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High in the Mist Above Quail Ridge

High in the Mist Above Quail Ridge

©istock.com/chrisboswell

When left alone with the television remote I do not, despite my wife's suspicions, head over to ESPN and watch 300-pound men mindlessly pound each other in pursuit of touchdowns, concussions, and eventual mindlessness. That was my father's inclination. He could find, not only interest in any obscure athletic contest, but a reason to fervently root for one of the two contenders, neither of whom he had ever heard of. 

I, rather, search out nature documentaries hoping to hear the echo of Jacque Cousteau: "Here hidden within the mysterious depths…" or some modern pretender's hushed whisper, "Our trail camera has caught the first glimpse in 50 years of this creature, long given up as extinct…" 

It was with that same feeling of the naturalist’s cautious anticipation that I entered Quail Ridge Books yesterday. Our local, yet nationally renowned, bookstore has a storied history in its own right. In 2001, its longtime owner, Nancy Olson, was named national bookseller of the year by Publisher’s Weekly. She had often graciously consented to visiting my classes over the years to talk about how “her little store” was able to routinely out-hustle and out-sell the boys in the big box stores. She looked like your grandmother and was a business genius. Nancy passed away in March of 2016, and the store moved from its cozy quarters on Ridge Road to fancier digs in an upscale Mall. This was my first visit to the new location. I was skittish. 

Snuggled under my arm was a copy of Color Me Chilled Out. My objective was to snag somebody in purchasing and do my spiel to have them carry the book. Color Me seems to be doing quite well online—Amazon runs out and orders more copies fairly consistently. But my publisher seems to feel that marketing is, in this new digital age, primarily the author’s responsibility. I glanced around, hoping to see Nancy’s ghost to offer me guidance: “Bob! How good to see you! What can I do for you?”  Sadly there were no spirits, spiritual or liquid, to ease the way. I recognized many of the staff, but realized that they did not recognize me. I felt a sudden compassion for my students who approach me smiling in recognition: "Hi Dr. Schrag! I took your class two years ago!”  "Along with a couple thousand other folks," is the response from which I refrain. “Well, hello!” I say instead.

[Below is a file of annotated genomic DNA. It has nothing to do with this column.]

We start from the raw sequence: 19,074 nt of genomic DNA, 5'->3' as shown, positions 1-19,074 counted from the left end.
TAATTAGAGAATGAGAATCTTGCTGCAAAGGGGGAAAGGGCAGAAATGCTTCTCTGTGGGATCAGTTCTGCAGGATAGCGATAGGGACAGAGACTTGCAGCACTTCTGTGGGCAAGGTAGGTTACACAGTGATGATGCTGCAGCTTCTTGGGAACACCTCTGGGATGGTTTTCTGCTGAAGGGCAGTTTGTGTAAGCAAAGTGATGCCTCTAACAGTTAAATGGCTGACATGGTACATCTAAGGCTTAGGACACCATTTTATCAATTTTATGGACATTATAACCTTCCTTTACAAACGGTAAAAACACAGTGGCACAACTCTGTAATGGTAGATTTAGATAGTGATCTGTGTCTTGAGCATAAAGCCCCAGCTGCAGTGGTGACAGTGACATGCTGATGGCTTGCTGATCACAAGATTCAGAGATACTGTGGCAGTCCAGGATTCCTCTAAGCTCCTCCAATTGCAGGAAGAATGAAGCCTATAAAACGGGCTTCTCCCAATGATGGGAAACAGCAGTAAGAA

The person at the counter is equally, but just a shade impersonally, polite: “Can I help you?” I tell her what I am after and she hustles off to return with a manager whom I do not recognize. I make my pitch, and she smiles and asks if I have looked at the “instructions for authors” on their website. “Of course,” I lie smoothly. “But I’ve always thought of Quail Ridge as ‘my bookstore’ so I thought I would bring a copy by.” I hand her an “author signed" copy. She smiles and says, “Well, I’ll get this into the right hands.” and scurries away. 

I skulk back into the mystery section. Peering about for any new offerings, hiding my Kindle under my coat as you hide your coffee from home when you pop in to steal some extra Splenda from Starbucks. A hand touches my arm. Busted! But, no, it is the manager. “Sir, we already carry this book,” she says, handing me back my "author signed" copy. “You’ll find it over in the adult coloring book section.” And off she goes. 

I feel light-headed. Color Me Chilled Out is on the shelf! It exists in the wilds of a brick and mortar bookstore! My brick and mortar bookstore! Without my even asking! Right there alongside literary giants! Maybe sharing bon mots with Billy Collins and Tennessee Williams. I casually make my way over towards my quarry. Careful not to startle it into flight. I pause before the coloring books. Apparently Dr Seuss’s estate has come out with a new coloring book, many copies. But, hey, that’s not bad company. And then, there it is. And I hear Cousteau, “Here, gliding almost shyly among its glittering cousins of the reef, is the even more beautiful Color Me Chilled Out…" 

Well, he might have said that...

Robert Schrag

Robert Schrag has been a communication professor for over 40 years. He is also a painter, sculptor, husband, and father of two.

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